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Ten Years after Katrina, New Orleans Is a Different City

This combination of Aug. 30, 2005, and July 29, 2015, photos shows downtown New Orleans floolded by Hurricane Katrina and the same area a decade later. (AP Photo/David J. Phillip)
This combination of Aug. 30, 2005, and July 29, 2015, photos shows downtown New Orleans floolded by Hurricane Katrina and the same area a decade later. (AP Photo/David J. Phillip)
Ten Years after Hurricane Katrina, New Orleans Is a Different City
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Ten years ago, a very powerful storm struck the southeastern United States. Hurricane Katrina brought destruction and flooding to states bordering the Gulf of Mexico.

Flood waters covered large parts of New Orleans, Louisiana. Today, much of the city’s housing has been rebuilt. So have roads and other infrastructure. Businesses, trade and visitors have returned to the area.

President Barack Obama visited New Orleans on Thursday as the Gulf Coast marks the 10th anniversary of the storm. He and Mayor Mitch Landrieu went to several neighborhoods affected by the storm. The president praised the efforts to rebuild New Orleans, but said more needs to be done.

"Because of you - the people of New Orleans - working together, this city is moving in the right direction."

The city has changed

After 10 years, New Orleans has recovered. But it is a different city than the one before the storm. Deputy Mayor Andy Kopplin voiced the feelings people have for the city.

“Ten years later, we are proud to show off what we think is one of the greatest renaissances of any city in history, anywhere.”

The city’s demographics also have changed. New Orleans is, in many ways, a younger city today than it was in 2005. Mr. Kopplin says that is partly because it appeals to young people with its culture, music and food.

“We have almost 500 more restaurants in the city of New Orleans today than we had before Katrina; so we have fewer people, but more restaurants.”

Sunday brunch at the newly renovated St. Roch market in New Orleans.
Sunday brunch at the newly renovated St. Roch market in New Orleans.

New Orleans is different in other ways. It has improved bridges and roads. The city also has better schools than 10 years ago and a smaller, more diverse population. Allison Plyer studies statistical changes for The Data Center. She says New Orleans now has about 385,000 residents.

“The city has about 100,000 fewer African Americans than it did pre-Katrina. It also has about 10,000 fewer white residents. We have more Latinos and Asians than we did.”

For a long time, New Orleans was a popular stop for both U.S. and foreign travelers. The destruction hurt the tourist industry for some time. Now, city officials say tourism is doing well again. Andy Kopplin says New Orleans had 9.3 million visitors last year.

Mark Romig is with the New Orleans Tourism Marketing Corporation. He says visitors are important to the local economy.

“Tourism is one of the mainstays of our economy. Roughly 80,000 individuals work in the tourism industry.”

New Orleans offers tastes, sights and sounds that can be found nowhere else.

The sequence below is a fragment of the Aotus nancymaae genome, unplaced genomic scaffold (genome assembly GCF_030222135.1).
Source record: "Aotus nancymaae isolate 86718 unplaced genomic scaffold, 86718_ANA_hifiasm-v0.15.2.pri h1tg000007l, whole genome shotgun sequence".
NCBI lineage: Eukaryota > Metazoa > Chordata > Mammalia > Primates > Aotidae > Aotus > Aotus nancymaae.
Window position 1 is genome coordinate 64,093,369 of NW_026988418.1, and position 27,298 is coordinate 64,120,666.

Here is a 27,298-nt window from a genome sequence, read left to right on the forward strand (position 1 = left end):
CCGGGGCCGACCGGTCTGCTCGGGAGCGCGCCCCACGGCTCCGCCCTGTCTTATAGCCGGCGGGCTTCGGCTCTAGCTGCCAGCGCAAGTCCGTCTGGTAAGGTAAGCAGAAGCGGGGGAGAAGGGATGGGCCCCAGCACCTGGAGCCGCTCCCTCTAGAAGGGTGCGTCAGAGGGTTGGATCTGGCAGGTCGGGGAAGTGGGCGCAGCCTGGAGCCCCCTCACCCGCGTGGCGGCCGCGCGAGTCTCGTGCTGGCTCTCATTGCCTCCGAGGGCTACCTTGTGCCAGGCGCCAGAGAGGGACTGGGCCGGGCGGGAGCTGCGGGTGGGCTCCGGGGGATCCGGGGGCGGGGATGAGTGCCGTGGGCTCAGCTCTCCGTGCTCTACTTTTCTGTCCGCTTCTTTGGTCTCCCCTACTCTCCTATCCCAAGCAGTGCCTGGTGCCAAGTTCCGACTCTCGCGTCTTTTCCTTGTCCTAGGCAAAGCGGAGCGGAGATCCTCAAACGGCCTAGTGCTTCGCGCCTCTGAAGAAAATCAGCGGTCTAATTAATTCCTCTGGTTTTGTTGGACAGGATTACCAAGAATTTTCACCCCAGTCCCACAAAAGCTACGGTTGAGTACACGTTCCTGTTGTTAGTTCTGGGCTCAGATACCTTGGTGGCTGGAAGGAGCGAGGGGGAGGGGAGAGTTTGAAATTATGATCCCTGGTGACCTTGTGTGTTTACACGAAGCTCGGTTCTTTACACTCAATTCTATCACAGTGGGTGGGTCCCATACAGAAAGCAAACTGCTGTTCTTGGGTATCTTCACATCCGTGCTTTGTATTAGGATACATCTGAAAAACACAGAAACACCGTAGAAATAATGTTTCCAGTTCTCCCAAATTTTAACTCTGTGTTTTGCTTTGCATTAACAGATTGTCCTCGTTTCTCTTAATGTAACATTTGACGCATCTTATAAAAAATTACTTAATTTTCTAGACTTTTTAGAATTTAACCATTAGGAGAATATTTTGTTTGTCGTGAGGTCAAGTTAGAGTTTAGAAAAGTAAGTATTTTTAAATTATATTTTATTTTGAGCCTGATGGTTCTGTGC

Investment and young people have fueled economic gains

Economic development groups say there are jobs in New Orleans for people with an education or valuable skills. New industries and investment in small, start-up technology companies are growing.

Michael Hecht is head of Greater New Orleans, Inc. His group supports development in New Orleans and surrounding areas.

“We are number one, per capita, in terms of in-migration of people under 25 with a college degree.”

New Orleans and the state of Louisiana have benefited from federal aid. Michael Hecht says major investments from American and foreign private capital companies also have helped.

“Louisiana is now number one per capita (in the U.S.) in foreign direct investments; we have had investments over the past few years from Europe, from Asia, from South America.”

New Orleans began as a port near the mouth of the Mississippi River. Officials say more than ever before the city is linked to the rest of the world.

Official discusses lessons of the disaster

Still, the memory of the disaster remains. One-thousand-eight hundred people are believed to have died because of Katrina. Hundreds of thousands were displaced. Problems after the storm were blamed on lack of coordination between politicians, relief organizations, the military and the Federal Emergency Management Agency.

Craig Frugate is FEMA’s current administrator. He says state and federal groups now coordinate their efforts. He said it has helped that Congress has given his agency more resources to begin preparing even before a governor declares a major disaster.

Mr. Frugate says building codes have been upgraded, and adds that he believes the city will be able to resist another major storm.

And that’s In The News. I’m Mario Ritter.

VOA’s Greg Flakus, Zlatica Hoke and Deborah Block reported this story. Mario Ritter adapted it for Learning English. George Grow was the editor.


Words in the News

demographics – n. having to do with the qualities, such as age, sex, income, of a group of people

diverse – adj. made up of people or things that are different from each other

statistical – adj. having to do with statistics, numbers representing information about something such as how often it happens, how common it is, etc.

benefite(d) – v. to have helped

upgrade(d) – v. to make something better